Children learn by example. If you smack children, they think it is ok to do the same to others. Simple as.

    If parents are given the clear message that hitting children is wrong then they will learn alternative methods of effecting their children’s behaviour.

    I am a child of parental abuse. I ‘smacked’ my oldest child (who is now 24) a handful of times before his 5th birthday. I always felt dreadful afterwards. The last time I hit him was when he was about 5 years old, when I picked up a lego lid from the floor and began hitting him with it. I swore to him after that, I would never ‘smack’/hit him again and I didn’t and I didn’t hit/’smack’ my younger son at all.

    I truly believe that if there had been a law in place, clearly telling me that any type of physicality regarding the punishing of my child was illegal, then he would not have been ‘hit’ at all.

    Liked by 1 person

  6. Great post. I have read other accounts of European settlers being aghast at and uncomprehending od Native American’s approach to child rearing. I am glad to know about this book.

    Given the ongoing history of violence towards women in so many world cultures, including contemporary US culture, the longing for and idealizing of women warriors is understandable. One of the most difficult stories I ever attempted to write was Boudica’s (Red-Robed Priestess) the Celtic warrior queen who led a massive armed rebellion against the Romans that ended in a devastating defeat. She, her daughters and her people suffered atrocities at the hands of the Romans. And she in her turn committed atrocities, including against Roman civilian women. The point of view in the novel is Maeve’s, who is a voice for peace from beginning to end.

    Working together to create a culture that supports peaceful child-raising and peaceful resolution of conflict is a timely mission. Thanks for the witness and the inspiration, Carol.

    Like

  7. Thank you, Carol, this is most interesting. I don’t think we’ll be able to create a violence-free society until women have political and financial power. We’ve made a start on this, as there are more women in the American Congress than ever before. But we must reach 50 or 75 percent female representation before violence can really be dealt with.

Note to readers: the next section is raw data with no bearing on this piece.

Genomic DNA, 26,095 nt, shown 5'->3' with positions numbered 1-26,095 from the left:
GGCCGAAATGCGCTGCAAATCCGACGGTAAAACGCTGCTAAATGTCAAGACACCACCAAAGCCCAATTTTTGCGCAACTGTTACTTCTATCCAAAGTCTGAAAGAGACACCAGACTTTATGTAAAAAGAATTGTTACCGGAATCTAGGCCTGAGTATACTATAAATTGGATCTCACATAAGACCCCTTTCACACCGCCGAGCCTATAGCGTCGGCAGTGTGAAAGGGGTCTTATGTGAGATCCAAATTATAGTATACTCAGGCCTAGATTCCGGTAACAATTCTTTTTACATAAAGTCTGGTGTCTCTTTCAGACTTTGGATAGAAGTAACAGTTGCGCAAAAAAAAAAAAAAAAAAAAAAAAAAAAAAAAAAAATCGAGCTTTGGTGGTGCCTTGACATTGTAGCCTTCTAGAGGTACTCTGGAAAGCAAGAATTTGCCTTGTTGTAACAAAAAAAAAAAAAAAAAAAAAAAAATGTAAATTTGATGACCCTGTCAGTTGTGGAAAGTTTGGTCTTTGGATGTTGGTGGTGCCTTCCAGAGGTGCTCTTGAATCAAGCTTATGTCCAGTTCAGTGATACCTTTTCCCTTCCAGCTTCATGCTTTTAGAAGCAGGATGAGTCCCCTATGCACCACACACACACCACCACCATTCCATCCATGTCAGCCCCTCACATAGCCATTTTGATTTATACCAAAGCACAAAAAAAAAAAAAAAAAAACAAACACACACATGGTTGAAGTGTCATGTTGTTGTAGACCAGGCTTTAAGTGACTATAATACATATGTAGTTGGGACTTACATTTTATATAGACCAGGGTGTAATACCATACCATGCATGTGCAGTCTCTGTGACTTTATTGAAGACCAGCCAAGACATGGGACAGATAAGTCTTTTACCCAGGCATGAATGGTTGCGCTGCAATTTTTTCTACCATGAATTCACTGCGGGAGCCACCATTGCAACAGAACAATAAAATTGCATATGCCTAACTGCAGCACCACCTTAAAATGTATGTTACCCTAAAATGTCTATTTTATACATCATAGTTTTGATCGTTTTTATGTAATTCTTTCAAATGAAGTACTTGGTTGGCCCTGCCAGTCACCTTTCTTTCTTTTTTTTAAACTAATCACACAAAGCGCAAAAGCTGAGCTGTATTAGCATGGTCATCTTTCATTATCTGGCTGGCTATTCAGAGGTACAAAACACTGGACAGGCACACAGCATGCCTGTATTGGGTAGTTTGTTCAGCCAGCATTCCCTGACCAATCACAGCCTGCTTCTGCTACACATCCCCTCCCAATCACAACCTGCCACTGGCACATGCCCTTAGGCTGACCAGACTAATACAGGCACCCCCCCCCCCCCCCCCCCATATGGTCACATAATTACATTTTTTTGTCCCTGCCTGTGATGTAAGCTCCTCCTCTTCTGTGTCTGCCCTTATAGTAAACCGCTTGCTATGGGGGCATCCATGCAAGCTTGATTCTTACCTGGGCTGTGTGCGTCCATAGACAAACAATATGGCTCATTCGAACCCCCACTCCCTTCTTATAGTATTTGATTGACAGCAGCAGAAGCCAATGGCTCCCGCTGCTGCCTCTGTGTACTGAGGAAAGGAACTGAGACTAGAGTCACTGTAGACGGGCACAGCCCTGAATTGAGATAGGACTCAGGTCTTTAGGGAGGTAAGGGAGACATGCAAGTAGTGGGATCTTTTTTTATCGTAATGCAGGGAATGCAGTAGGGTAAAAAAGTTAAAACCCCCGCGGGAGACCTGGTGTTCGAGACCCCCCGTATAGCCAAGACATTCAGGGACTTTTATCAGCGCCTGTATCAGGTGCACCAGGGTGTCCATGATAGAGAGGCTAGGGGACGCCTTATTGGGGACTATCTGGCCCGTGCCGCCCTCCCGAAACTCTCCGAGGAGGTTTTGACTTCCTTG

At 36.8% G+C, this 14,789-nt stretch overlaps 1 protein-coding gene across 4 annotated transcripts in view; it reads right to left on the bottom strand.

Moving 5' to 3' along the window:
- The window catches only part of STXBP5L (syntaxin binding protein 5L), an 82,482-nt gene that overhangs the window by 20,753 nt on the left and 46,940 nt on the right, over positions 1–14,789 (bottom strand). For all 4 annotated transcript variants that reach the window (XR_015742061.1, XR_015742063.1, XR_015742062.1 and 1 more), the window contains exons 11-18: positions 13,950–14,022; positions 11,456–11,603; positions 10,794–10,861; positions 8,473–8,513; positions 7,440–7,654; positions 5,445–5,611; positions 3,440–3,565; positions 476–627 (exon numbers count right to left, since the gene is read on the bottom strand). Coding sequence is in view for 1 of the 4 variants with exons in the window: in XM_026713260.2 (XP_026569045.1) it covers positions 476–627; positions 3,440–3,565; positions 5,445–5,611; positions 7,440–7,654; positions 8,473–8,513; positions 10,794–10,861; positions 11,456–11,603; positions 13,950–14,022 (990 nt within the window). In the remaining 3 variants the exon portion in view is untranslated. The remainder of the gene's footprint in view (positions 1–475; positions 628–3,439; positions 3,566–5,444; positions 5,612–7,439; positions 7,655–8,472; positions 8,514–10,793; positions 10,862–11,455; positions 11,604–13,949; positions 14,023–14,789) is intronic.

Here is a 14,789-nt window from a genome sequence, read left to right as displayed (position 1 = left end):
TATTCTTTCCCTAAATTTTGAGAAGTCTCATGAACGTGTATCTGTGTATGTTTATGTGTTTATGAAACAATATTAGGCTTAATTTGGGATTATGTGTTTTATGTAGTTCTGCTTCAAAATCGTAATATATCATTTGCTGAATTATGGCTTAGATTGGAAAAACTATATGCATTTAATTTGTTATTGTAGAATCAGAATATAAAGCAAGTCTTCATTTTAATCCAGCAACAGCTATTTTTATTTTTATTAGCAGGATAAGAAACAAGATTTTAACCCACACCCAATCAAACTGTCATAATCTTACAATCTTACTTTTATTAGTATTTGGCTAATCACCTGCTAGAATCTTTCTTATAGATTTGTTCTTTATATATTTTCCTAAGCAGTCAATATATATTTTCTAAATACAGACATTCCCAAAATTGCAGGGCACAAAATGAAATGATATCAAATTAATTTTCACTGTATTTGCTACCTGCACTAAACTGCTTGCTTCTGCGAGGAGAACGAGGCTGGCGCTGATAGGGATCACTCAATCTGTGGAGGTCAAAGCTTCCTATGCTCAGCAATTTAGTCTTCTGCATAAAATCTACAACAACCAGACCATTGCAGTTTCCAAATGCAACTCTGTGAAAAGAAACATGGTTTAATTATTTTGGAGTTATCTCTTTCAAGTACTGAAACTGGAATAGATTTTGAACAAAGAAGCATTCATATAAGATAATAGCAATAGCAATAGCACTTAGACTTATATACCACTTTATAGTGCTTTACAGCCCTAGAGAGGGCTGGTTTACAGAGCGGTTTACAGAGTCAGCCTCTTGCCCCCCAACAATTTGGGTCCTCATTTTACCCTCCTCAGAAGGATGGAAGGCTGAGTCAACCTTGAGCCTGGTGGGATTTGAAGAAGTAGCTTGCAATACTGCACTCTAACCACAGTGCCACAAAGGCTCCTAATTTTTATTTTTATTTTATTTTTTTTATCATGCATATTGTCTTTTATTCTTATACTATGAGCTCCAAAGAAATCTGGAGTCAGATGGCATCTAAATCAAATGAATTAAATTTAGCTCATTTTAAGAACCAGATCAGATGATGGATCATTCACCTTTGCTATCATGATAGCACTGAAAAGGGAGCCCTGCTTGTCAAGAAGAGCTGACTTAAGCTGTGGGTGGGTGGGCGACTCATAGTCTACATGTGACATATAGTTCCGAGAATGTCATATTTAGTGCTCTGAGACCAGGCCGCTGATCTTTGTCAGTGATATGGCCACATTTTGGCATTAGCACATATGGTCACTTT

No one I know likes violence, but I find the idea that women trained in martial arts can defend themselves if attacked extremely comforting.

    Liked by 1 person

  8. Perhaps teaching parenting skills and conflict resolution skills in schools would help. But would they be considered worthwhile priorities?

    Like

  9. Oh Carol there is so much I want to respond to in this most excellent essay…Re: The Warrior Archetype –

    “I believe all of these images project the idea of harming someone. Sometimes that someone is depicted as evil. In ascetic traditions spiritual warriors attempt to subdue the body and its passions; in some Buddhist traditions it is the ego that is slain. While writing these words today, I reach for the sweet halvah on my desk to comfort the feelings of distress in my body.”

    Re that first sentence – Why, of course they do.

    What I don’t understand is how women can continue to confuse the warrior with being heroic when subduing anyone through violence is VIOLENT behavior…I think what’s hiding here behind the warrior archetype is self hatred and the need for revenge that is being projected rather than owned. We must own our violent tendencies… I use my parenting as an example – I felt the humiliation of spanking as a child and promised myself I would never hit my children for any reason – and I did not. However, what I did do was to scream at them – and this behavior is another form of violence that I was unable to see or own. When I went out of control I yelled. It wasn’t until my children were grown (I was a very young mother – 20) that I began to see that my anger was incredibly destructive.

    Learning how to contain my anger and use it constructively has been a great challenge – it helps so much to be a writer because I am able to contain and channel my anger in more constructive ways.

    I also had to face how much I hated myself – the worst violence I engaged in was that of self hatred. To this day when terribly frustrated with myself I will hit my forehead – it’s always the shock of what I am doing that wakes me up to the powers of self hatred that still lurk just under the surface.